• Provide a toll-free number for customers to call in order to lodge a complaint or obtain information (47 C.F.R § 64.2401)

  • The regulation by the FCC of the process for switching a consumer's telecommunications carrier in order to protect against unauthorized changes (47 C.F.R §§ 64.1100 - 64.1190)

  • Telemarketing including using robocalls, robotexts, and auto-dialers

  • Access to telecommunications services and equipment by persons with disabilities, including hearing aid compatibility, access to advanced communications services and equipment, access to Internet browsers built into mobile phones, telecommunications relay services, and accessible video programming and video programming apparatus
Last modified 5 Oct 2016
Taxes and fees

Telecommunications carriers and other providers of telecommunications are required to pay various regulatory fees and surcharges. These fees and surcharges, however, are not classified as 'taxes' and must clearly be distinguished from taxes on any invoice.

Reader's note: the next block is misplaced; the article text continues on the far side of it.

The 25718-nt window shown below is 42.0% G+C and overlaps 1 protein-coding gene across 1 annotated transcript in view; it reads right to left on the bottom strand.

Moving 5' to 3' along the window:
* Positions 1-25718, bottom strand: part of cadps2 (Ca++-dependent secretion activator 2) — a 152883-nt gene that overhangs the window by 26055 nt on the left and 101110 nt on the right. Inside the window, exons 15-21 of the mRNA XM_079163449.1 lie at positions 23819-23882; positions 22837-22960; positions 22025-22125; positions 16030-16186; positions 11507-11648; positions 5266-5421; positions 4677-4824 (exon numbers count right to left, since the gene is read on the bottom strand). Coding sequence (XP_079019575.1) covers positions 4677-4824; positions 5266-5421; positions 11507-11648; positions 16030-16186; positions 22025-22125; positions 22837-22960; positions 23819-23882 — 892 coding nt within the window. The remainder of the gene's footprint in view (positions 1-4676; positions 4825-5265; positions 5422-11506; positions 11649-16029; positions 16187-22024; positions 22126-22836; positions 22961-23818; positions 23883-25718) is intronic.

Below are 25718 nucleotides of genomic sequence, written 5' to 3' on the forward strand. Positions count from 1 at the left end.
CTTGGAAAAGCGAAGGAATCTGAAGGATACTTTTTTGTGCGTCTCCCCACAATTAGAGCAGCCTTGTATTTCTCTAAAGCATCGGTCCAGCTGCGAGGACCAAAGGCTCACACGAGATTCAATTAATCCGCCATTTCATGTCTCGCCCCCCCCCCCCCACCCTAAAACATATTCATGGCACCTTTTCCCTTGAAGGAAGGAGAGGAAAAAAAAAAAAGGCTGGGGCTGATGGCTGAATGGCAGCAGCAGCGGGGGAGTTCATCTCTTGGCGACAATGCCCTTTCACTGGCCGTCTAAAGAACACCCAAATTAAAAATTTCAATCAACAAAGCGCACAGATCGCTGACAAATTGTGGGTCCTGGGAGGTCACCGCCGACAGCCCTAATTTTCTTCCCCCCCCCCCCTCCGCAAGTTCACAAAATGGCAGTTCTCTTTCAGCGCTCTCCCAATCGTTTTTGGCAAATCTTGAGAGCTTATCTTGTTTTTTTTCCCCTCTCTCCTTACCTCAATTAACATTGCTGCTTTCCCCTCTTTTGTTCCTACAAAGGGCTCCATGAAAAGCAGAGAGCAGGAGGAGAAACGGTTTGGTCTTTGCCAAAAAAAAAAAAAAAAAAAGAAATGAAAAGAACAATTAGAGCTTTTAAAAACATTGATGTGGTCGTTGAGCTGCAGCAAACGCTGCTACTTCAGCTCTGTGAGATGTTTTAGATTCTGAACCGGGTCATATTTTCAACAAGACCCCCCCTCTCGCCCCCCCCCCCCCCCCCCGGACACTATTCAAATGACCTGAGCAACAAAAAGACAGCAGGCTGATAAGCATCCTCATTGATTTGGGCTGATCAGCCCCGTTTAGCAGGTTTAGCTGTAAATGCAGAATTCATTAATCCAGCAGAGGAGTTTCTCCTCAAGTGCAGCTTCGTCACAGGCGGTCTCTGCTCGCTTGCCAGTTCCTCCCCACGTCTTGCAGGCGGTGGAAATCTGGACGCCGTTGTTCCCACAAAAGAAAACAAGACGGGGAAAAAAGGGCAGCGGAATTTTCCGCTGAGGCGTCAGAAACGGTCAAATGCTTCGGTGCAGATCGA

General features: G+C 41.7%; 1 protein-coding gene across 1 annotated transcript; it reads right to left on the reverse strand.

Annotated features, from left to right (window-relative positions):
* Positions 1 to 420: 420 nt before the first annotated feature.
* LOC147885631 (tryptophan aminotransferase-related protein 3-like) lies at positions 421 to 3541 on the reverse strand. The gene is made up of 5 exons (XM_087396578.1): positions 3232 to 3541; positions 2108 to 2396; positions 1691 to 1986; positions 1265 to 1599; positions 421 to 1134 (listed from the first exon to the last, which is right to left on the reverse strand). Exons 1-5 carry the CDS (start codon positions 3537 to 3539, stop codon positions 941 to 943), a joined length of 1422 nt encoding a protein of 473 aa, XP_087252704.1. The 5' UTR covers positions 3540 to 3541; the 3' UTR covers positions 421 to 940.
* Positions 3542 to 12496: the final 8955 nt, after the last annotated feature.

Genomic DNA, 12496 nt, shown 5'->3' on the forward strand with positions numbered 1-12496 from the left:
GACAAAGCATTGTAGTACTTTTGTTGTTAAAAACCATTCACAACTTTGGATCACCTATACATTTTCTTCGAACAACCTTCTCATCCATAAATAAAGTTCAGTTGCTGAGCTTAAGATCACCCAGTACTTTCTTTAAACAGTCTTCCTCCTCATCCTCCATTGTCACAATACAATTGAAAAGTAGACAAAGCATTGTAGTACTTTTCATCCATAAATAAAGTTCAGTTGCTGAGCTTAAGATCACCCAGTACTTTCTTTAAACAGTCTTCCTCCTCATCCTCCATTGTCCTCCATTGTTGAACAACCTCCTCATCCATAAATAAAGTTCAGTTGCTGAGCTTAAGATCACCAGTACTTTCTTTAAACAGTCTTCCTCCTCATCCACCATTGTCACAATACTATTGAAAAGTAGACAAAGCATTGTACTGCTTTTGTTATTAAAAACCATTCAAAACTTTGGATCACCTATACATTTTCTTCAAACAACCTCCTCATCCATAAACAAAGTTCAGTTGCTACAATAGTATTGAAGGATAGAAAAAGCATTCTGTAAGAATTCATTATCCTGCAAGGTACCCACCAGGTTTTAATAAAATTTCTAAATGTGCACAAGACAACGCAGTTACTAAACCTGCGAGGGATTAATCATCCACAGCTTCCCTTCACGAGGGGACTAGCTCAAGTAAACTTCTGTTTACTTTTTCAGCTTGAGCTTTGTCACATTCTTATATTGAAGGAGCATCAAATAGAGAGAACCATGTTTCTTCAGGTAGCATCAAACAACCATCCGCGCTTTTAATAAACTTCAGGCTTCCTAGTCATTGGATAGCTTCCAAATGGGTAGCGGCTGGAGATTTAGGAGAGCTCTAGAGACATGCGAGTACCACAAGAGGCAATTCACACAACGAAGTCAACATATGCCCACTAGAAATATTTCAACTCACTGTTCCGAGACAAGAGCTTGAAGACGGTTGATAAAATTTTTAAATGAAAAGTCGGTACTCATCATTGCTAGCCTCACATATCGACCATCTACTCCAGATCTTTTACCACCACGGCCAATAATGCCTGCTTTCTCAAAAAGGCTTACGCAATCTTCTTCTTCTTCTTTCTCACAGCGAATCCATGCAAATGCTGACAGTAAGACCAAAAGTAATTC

Specifically, a carrier must contribute to Universal Service, absent an applicable exemption. The current contribution factor for Universal Service is approximately 17% of qualifying revenue.

Telecommunications carriers and other providers of telecommunications may be required to pay contributions to Telecommunications Relay Service, Local Number Portability (LNP), and the North American Numbering Plan Administrator (NANP) for numbering resources (invoiced following registration with USAC). It is permissible under FCC rules to pass these contributions and fees through to end user customers.